DEAR ABBY: I will soon be retiring from a lay position in my church. As a former member of the choir, I’m being urged to return to it, which appeals to me. My problem is a member who has caused trouble in the past for me with lies and criticism.
She is a very negative bully. In the past, she poisoned my ability to worship, and I want as little to do with her as possible. I’m afraid if I rejoin the choir, the situation will continue. I don’t want to upset the other choir members who are good, supportive friends, but I no longer want to have to put up with her. She’s very hard to ignore. Any suggestions? — SINGING A NEW TUNE IN CANADA
DEAR SINGING: If you haven’t already done so, discuss this with the priest/pastor of your church. Explain how the woman’s bullying and rumor spreading have affected you and ask for guidance. If she’s the one sour note in the choir, it is possible she has done the same thing to others.
DEAR ABBY: My son moved in with a 22-year-old woman in 2009. She gave birth to a baby boy in 2010. My son, who is older, took on the responsibility of raising the boy. In 2018, she walked out on them both and wasn’t heard from again. Through public records we found out that she had committed suicide.
My grandson is now 9. My question is, is he old enough to be told about his mother, or should my son wait until he’s older, like in his teens? I’m just wondering what’s the right thing to do. — RIGHT TIME IN FLORIDA
DEAR RIGHT TIME: When your grandson asks about his mother, he should be told that she is no longer living. As he begins asking for more information, his questions should be answered in an age-appropriate way. He does not need to hear that she committed suicide until he is old enough to understand what she was suffering from and how sad you and your son are that her life ended the way it did.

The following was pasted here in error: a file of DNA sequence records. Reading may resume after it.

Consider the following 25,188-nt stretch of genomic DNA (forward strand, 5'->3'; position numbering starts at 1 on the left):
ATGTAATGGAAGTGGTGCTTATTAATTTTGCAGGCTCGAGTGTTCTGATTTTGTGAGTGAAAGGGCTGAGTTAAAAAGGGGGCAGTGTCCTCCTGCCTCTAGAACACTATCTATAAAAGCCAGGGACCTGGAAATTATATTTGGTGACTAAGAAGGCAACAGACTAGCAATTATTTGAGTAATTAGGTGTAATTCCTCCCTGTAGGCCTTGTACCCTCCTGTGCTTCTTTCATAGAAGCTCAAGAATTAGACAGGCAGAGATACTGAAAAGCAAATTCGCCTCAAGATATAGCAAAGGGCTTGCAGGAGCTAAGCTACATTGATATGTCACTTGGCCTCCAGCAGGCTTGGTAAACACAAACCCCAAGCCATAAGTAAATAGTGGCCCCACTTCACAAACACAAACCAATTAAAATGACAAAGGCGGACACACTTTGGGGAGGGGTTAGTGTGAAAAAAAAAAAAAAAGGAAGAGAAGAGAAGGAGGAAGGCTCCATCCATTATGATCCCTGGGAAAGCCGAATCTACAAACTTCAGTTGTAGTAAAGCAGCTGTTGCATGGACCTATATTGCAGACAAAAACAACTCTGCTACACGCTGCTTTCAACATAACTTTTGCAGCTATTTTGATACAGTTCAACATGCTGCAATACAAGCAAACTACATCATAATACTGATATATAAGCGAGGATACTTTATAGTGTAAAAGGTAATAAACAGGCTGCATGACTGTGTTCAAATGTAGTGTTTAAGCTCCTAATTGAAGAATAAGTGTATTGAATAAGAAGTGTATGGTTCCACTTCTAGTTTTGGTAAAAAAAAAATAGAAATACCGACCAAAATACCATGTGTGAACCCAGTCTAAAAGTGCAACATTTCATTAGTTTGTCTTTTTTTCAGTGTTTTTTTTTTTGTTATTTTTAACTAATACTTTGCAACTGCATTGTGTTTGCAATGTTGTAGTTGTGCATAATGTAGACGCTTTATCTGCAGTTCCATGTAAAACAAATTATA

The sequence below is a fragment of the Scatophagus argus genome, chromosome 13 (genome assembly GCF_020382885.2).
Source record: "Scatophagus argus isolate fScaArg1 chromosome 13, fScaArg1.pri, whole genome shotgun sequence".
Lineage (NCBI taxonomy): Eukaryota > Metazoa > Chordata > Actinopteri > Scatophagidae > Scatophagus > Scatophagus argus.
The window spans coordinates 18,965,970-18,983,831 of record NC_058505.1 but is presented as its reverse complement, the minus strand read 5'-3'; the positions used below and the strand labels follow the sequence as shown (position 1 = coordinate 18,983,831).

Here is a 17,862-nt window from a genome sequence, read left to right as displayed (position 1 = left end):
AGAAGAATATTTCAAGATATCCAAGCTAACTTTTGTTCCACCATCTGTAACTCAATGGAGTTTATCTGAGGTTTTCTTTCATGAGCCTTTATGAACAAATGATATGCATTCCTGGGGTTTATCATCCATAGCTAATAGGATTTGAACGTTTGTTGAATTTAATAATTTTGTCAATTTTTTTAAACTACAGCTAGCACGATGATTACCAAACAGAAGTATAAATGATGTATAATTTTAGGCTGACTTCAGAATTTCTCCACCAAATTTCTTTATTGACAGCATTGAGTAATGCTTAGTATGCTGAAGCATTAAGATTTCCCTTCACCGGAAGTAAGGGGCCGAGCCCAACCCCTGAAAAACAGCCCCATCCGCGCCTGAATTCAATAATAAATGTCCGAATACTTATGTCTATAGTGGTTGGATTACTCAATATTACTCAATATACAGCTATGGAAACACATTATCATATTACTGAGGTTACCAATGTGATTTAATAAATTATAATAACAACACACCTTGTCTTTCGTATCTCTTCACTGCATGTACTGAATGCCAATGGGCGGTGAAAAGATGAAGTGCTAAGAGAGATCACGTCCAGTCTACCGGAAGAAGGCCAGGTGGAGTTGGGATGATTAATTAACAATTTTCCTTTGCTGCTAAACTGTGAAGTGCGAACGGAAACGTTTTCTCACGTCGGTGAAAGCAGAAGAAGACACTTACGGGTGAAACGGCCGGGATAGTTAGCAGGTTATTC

DEAR ABBY: Despite gastric bypass years ago, my wife is still very heavy. I’m no longer attracted to her, yet she is my best friend. I have thought about leaving her. Our kids are grown, so I wouldn’t have to pay child support. In a few years, I will be too old to pay alimony. However, even then, because where we live is so expensive, I would likely have to move out of state. I don’t want to move out of state or lose my best friend. — UNSURE IN THE WEST
DEAR UNSURE: Before making any decisions based on the assumption that you won’t have to see that your wife is provided for financially, discuss this with an attorney. Because you don’t want to move away or lose your best friend, you may have to accept that, despite her weight-loss surgery, your wife has serious issues with food and, BECAUSE she is your best friend, love her in spite of it. Help her as much as you can with healthy eating and an exercise routine you can do together.